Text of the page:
After the above discussion it does not come as a surprise any more that structured light and structured matter are not just  academic concepts stimulating our scientific curiosity, but they also can act as the main building-blocks for real-world applications and devices—from the most prominent examples of stimulated emission depletion or structured illumination microscopy, with light sculpted in intensity playing the key role, to optical trapping and machining, where focal forces and  interactions can be fine-controlled. Furthermore, the utilization of structured light is also explored in the context of optical communications taking advantage of the spatial structure of  light for monitoring turbulence or for encoding information. It also has been shown that tightly focused light fields interacting with individual nanoparticles are the enabling ingredients to novel ultra-precise localization, stabilization and light-routing techniques in the field of nanometrology [12]. This idea of polarization-dependent light routing has also been transferred already to the quantum regime by coupling the single photons emitted by an excited atom to a waveguide [6]. 

Figure 4. Artistic representation of a simple metasurface consisting of disc-shaped nanostructures on a substrate. The incoming  light is interacting with the individual sub-wavelength nanostructures, giving rise also to collective effects such as lattice modes.  Depending on the shape, material, size, and lattice parameters, the interaction with light can be controlled selectively and position dependently.

At the same time, metasurfaces have been demonstrated to act as small-footprint devices for beam shaping, routing and (de-)multiplexing while nanoparticles and ensembles thereof already find applications in sensing and environmental monitoring. In particular, nanostructured dielectric materials are a  promising route for reducing losses and opening up new pathways in integrated photonics.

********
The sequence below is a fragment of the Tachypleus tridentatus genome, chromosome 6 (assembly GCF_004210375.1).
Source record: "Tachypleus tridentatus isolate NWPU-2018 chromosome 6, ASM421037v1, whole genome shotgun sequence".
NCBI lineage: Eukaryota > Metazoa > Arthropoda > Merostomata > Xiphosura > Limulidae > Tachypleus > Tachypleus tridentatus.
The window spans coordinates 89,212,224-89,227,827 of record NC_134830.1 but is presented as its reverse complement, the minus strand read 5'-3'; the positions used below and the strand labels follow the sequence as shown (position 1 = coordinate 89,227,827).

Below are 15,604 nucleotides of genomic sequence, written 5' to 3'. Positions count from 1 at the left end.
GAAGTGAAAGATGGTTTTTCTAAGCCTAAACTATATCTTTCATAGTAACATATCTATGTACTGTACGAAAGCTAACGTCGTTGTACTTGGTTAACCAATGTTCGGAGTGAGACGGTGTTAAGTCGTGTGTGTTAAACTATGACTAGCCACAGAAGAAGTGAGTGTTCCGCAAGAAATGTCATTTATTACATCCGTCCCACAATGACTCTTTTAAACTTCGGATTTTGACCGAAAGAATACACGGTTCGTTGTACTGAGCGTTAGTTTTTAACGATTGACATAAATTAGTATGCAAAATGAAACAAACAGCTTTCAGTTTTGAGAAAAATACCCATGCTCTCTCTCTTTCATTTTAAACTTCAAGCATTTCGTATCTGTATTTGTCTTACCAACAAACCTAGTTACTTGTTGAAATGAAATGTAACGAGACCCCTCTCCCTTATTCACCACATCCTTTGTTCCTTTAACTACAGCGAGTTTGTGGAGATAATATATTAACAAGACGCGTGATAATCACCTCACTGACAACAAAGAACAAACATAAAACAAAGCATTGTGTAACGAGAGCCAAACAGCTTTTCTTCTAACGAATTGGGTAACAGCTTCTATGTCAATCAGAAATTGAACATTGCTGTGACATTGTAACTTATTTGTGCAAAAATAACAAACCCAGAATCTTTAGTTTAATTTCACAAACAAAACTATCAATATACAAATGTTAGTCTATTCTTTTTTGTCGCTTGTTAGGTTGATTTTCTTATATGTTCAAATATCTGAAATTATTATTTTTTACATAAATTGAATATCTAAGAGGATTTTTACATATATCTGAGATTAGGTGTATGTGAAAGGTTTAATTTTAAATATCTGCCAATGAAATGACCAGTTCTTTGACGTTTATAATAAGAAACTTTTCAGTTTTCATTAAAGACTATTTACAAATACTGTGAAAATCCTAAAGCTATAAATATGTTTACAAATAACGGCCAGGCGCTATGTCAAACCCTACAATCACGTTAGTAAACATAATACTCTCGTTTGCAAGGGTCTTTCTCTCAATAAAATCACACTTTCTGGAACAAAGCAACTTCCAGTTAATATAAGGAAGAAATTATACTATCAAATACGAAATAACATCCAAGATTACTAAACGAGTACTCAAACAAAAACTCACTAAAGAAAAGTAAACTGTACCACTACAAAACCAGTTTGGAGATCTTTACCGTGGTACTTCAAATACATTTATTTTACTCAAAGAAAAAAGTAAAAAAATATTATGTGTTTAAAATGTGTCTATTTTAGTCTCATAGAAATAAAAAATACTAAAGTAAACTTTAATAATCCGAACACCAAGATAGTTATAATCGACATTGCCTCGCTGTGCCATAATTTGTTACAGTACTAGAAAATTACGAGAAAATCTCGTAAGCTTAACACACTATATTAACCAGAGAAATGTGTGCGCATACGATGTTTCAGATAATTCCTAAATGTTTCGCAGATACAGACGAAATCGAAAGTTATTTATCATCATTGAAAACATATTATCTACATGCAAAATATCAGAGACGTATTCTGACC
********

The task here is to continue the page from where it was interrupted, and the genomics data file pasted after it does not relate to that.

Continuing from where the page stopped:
Outlook — The Future is Now 

Structured light and structured matter have already proven to be  powerful, versatile and game-changing platforms both for studying fundamental phenomena and for developing exciting applications. With this short article, we only scratch the surface of what  is possible. The possibilities are endless with the inherently structured nature of confined electromagnetic fields and the precisely  tunable interaction with matter in the nanoworld. Modern nano fabrication and beam-shaping technology pave the way for new  and exciting fields of application in medicine, biology or material sciences by developing novel imaging modalities, sensors, and light sources. The future of structured light and matter based devices and applications has begun already, and it is a ‘bright’ future. 


[1] H. Rubinsztein-Dunlop et al. “Roadmap on structured light,” Journal of Optics, 19, 1, 013001, 2016.
[2] Q. Zhan, “Cylindrical vector beams: from mathematical concepts to applications,” Advances in Optics and Photonics, 1, 1, 1-57, 2009.
[3] A. Aiello, P. Banzer, M. Neugebauer, G. Leuchs, “From transverse angular momentum to photonic wheels,” Nature Photonics, 9, 12, 789-795, 2015.
[4] P. Woźniak, I. De Leon, K. Höflich, G. Leuchs, P. Banzer, “Interaction of light carrying orbital angular momentum with a chiral dipolar scatterer,” Optica, 6, 8, 961-965, 2019.
[5] P. Woźniak, P. Banzer, G. Leuchs, “Selective switching of individual multipole resonances in single dielectric nanoparticles,” Laser & Photonics Reviews, 9, 2, 231-240, 2015.
[6] P. Lodahl et al., “Chiral quantum optics,” Nature, 541, 7638, 473-480, 2017.
[7] E.S.A. Goerlitzer et al., “Chiral Surface Lattice Resonances,” Advanced Materials, 32, 22, 2001330, 2020.
[8] C. Zou et al. “Multiresponsive Dielectric Metasurfaces,” ACS Photonics, 8, 6, 1775–1783, 2021.
[9] S. Nechayev, P. Woźniak, M. Neugebauer, R. Barczyk, P. Banzer, “Chirality of Symmetric Resonant Heterostructures,” Laser & Photonics Reviews, 12, 9, 1800109, 2018.
[10] N. Yu, F. Capasso, “Flat optics with designer metasurfaces.” Nature Materials, 13, 2, 139-150, 2014.
[11] U. Mick, P. Banzer, S. Christiansen, “AFM-based pick-and-place handling of individual nanoparticles inside an SEM for the fabrication of plasmonic nano-patterns,” CLEO: Science and Innovations. Optical Society of America, 2014.
[12] A. Bag et al. “Towards fully integrated photonic displacement sensors,” Nature Communications, 11, 1, 1-7, 2020.